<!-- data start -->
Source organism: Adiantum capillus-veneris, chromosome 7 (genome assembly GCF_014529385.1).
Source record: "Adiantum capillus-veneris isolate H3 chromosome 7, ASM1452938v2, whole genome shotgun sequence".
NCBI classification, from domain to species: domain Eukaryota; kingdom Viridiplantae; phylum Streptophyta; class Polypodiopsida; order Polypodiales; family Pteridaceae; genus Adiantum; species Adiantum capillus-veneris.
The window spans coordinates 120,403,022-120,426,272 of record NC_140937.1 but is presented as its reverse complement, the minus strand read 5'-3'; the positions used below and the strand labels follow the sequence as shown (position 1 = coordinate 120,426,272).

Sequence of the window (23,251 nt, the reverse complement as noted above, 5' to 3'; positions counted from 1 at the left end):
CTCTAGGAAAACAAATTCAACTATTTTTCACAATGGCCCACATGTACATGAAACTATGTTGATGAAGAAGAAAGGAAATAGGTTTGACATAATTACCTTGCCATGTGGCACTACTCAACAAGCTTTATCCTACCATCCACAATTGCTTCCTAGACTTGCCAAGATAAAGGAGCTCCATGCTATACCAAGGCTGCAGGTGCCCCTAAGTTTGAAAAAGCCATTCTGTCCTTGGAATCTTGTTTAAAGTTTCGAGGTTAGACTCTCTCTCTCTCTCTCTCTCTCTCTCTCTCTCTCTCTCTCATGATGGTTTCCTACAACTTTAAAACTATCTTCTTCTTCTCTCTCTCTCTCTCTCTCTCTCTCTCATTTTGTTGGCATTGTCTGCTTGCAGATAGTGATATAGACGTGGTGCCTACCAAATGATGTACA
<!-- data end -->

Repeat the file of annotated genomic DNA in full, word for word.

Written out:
Source organism: Adiantum capillus-veneris, chromosome 7 (genome assembly GCF_014529385.1).
Source record: "Adiantum capillus-veneris isolate H3 chromosome 7, ASM1452938v2, whole genome shotgun sequence".
NCBI classification, from domain to species: domain Eukaryota; kingdom Viridiplantae; phylum Streptophyta; class Polypodiopsida; order Polypodiales; family Pteridaceae; genus Adiantum; species Adiantum capillus-veneris.
The window spans coordinates 120,403,022-120,426,272 of record NC_140937.1 but is presented as its reverse complement, the minus strand read 5'-3'; the positions used below and the strand labels follow the sequence as shown (position 1 = coordinate 120,426,272).

Sequence of the window (23,251 nt, the reverse complement as noted above, 5' to 3'; positions counted from 1 at the left end):
CTCTAGGAAAACAAATTCAACTATTTTTCACAATGGCCCACATGTACATGAAACTATGTTGATGAAGAAGAAAGGAAATAGGTTTGACATAATTACCTTGCCATGTGGCACTACTCAACAAGCTTTATCCTACCATCCACAATTGCTTCCTAGACTTGCCAAGATAAAGGAGCTCCATGCTATACCAAGGCTGCAGGTGCCCCTAAGTTTGAAAAAGCCATTCTGTCCTTGGAATCTTGTTTAAAGTTTCGAGGTTAGACTCTCTCTCTCTCTCTCTCTCTCTCTCTCTCTCTCTCTCTCATGATGGTTTCCTACAACTTTAAAACTATCTTCTTCTTCTCTCTCTCTCTCTCTCTCTCTCTCTCATTTTGTTGGCATTGTCTGCTTGCAGATAGTGATATAGACGTGGTGCCTACCAAATGATGTACA